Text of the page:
Doubt is a big trap for those who want to create change. It comes from a lack of self confidence, and the feeling that we aren’t competent or experienced enough to make the change. We aren’t the sort of people who do this.
We all know or have seen people who are more accomplished than we are. If you want promotion, you’ll know others who are more experienced than you.
- If you want to date someone, you’ll see others who converse with that person, and who are better looking or more suave than you.
- If you want to set up a business, you’ll know how little you know about its practicalities.
- And if you want to break away from someone or something, you’ll doubt your ability to survive without their support.
All of this can lead to a paralysis.
Some of us who want to be self-employed seek a work partner. I’ve seen that frequently. They want to share the burden, and get someone to be a path finder. They want someone who will be more self-confident than they are. In my experience it’s a limiting route, for various reasons. Let’s say you want to open a restaurant, and you partner with someone. Chances are that in a year’s time, you’ll be falling out with them because they have a different outlook.
Sticking with commercial ventures, many people want to become a franchisee. They know that the franchisor, the business that will sell you the franchise, will look after you and show you how to do it. All of which is true, but there’s a downside. A year after you’ve set up the business, and done all the hard work, you get ‘franchise regret’. You discover that the franchisor doesn’t do much to help you, that you could have discovered the operating procedures yourself and, worst of all, you’re committed to paying the franchise a hefty amount of money in perpetuity.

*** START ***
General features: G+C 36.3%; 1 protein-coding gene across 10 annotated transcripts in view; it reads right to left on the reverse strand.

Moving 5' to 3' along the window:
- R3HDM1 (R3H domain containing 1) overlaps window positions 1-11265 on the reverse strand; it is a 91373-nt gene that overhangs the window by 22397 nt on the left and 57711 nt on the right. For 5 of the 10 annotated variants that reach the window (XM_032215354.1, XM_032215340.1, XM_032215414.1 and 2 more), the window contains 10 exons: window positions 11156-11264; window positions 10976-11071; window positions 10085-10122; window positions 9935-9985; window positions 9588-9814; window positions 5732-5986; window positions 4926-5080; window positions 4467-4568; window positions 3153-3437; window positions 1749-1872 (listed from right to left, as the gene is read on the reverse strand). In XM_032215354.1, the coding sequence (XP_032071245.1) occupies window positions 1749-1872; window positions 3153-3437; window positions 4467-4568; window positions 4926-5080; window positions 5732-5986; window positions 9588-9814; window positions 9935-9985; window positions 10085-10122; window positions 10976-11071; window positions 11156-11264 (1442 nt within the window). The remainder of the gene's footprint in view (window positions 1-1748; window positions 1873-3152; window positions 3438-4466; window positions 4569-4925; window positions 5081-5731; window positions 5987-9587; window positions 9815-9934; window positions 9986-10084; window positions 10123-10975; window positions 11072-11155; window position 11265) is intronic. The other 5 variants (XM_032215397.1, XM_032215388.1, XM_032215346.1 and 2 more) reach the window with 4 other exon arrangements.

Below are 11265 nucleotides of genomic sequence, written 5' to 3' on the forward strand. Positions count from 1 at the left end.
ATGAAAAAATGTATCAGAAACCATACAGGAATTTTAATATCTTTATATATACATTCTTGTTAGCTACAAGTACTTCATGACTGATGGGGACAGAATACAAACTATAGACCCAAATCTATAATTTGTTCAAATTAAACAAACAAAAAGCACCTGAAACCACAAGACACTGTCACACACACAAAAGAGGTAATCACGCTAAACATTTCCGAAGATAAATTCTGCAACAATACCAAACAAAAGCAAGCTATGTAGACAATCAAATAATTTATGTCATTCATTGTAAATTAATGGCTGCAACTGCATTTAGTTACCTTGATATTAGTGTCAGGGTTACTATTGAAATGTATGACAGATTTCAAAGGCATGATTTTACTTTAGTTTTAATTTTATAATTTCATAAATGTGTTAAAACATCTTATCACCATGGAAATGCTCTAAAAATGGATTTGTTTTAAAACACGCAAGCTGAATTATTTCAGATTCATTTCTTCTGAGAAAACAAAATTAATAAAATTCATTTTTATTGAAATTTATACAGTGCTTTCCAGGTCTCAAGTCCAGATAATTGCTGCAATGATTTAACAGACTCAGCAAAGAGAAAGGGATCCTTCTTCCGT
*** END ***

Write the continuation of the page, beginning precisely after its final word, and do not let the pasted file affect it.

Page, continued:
But at least such people have made the change. Many of us never get that far. And yet ask anyone who made a big change and they will say, ‘I should have done it years ago.’
People rarely regret making a change that failed. But people regret not making the change.
7 ways to overcome doubt
1. Ask yourself, what’s the worst that can happen? It’s usually less than your generalised fears will tell you.
2. Take baby steps towards your objective.
3. Focus on the opportunity. It’s there, waiting for you. It’s your big chance. You owe it to yourself to try.
4. Get support. Find someone who will endorse what you want to do.
5. Minimise your weaknesses. What skills, knowledge or experience do you need? What would give you greater confidence? Amanda buys books on local history, enough to start a second hand bookshop. As a result, she knows more about local history than anyone else. She gave herself a practical project, recording the history of a family of stonemasons who owned our house in the 1800s. It’ll probably turn into an article in the town’s local history yearbook. It’s how she went from knowing nothing about local history to being an expert.
6. Accept setbacks. There will be partial failures along the way. That’s part of the learning experience.
7. Just go do it. Tell yourself you have to do it. Put down the book and do it.
There’s a saying: If you have to swallow a toad, don’t look at it for too long.
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